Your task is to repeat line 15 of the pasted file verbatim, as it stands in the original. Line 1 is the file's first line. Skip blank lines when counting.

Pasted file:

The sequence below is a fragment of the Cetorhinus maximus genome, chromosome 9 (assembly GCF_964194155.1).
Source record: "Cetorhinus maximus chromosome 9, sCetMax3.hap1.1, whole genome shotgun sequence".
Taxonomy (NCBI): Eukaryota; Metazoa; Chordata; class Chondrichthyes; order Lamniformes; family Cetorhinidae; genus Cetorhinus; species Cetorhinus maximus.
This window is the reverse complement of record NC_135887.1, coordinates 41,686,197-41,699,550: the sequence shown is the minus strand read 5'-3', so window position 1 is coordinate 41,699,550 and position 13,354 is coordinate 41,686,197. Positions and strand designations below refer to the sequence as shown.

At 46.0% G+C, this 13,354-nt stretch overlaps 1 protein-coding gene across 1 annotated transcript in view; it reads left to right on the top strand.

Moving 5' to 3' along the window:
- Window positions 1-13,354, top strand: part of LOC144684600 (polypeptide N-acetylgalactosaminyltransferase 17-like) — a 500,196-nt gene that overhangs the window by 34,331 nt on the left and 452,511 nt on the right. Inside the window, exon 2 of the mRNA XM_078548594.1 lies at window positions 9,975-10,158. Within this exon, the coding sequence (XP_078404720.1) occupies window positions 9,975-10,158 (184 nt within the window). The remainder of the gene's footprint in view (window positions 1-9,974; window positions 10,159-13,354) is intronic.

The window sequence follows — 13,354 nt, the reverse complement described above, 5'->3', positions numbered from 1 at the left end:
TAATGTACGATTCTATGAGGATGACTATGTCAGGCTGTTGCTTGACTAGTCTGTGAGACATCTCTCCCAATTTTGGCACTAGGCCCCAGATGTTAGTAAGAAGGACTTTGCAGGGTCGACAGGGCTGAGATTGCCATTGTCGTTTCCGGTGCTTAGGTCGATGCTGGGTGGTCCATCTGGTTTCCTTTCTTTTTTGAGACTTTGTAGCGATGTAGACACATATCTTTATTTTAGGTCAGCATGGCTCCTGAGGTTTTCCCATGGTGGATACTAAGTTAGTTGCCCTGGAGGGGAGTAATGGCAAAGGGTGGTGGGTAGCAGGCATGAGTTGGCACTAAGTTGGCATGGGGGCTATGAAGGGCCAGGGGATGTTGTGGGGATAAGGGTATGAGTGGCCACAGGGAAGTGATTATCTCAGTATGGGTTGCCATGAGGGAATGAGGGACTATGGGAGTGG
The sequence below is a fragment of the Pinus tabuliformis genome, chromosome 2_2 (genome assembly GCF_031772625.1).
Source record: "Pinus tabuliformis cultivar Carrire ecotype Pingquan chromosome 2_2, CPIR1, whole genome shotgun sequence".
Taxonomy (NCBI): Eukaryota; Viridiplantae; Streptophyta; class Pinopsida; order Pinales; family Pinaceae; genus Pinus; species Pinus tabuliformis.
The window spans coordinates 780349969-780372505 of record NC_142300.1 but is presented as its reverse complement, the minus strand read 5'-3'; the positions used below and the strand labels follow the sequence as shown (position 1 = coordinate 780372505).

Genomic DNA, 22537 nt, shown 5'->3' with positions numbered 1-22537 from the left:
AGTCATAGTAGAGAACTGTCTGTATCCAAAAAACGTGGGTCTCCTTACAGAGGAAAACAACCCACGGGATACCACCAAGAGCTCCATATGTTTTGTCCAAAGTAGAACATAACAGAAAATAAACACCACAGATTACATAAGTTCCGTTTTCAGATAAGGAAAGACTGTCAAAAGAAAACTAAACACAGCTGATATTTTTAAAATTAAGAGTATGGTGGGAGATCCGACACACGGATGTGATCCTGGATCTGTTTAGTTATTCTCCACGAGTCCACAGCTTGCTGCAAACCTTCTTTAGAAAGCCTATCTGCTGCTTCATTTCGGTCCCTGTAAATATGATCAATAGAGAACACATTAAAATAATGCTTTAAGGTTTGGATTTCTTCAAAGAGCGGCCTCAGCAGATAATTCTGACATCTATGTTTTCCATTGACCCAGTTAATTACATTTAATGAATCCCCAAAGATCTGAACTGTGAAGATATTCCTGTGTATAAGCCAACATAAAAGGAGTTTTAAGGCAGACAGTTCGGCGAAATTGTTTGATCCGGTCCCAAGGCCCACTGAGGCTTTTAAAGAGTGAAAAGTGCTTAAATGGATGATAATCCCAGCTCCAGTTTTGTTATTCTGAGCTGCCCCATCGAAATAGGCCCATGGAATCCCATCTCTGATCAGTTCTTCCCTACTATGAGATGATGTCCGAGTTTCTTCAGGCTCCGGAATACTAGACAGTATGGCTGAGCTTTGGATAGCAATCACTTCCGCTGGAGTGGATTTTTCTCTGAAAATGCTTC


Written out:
AGTCATAGTAGAGAACTGTCTGTATCCAAAAAACGTGGGTCTCCTTACAGAGGAAAACAACCCACGGGATACCACCAAGAGCTCCATATGTTTTGTCCAAAGTAGAACATAACAGAAAATAAACACCACAGATTACATAAGTTCCGTTTTCAGATAAGGAAAGACTGTCAAAAGAAAACTAAACACAGCTGATATTTTTAAAATTAAGAGTATGGTGGGAGATCCGACACACGGATGTGATCCTGGATCTGTTTAGTTATTCTCCACGAGTCCACAGCTTGCTGCAAACCTTCTTTAGAAAGCCTATCTGCTGCTTCATTTCGGTCCCTGTAAATATGATCAATAGAGAACACATTAAAATAATGCTTTAAGGTTTGGATTTCTTCAAAGAGCGGCCTCAGCAGATAATTCTGACATCTATGTTTTCCATTGACCCAGTTAATTACATTTAATGAATCCCCAAAGATCTGAACTGTGAAGATATTCCTGTGTATAAGCCAACATAAAAGGAGTTTTAAGGCAGACAGTTCGGCGAAATTGTTTGATCCGGTCCCAAGGCCCACTGAGGCTTTTAAAGAGTGAAAAGTGCTTAAATGGATGATAATCCCAGCTCCAGTTTTGTTATTCTGAGCTGCCCCATCGAAATAGGCCCATGGAATCCCATCTCTGATCAGTTCTTCCCTACTATGAGATGATGTCCGAGTTTCTTCAGGCTCCGGAATACTAGACAGTATGGCTGAGCTTTGGATAGCAATCACTTCCGCTGGAGTGGATTTTTCTCTGAAAATGCTTC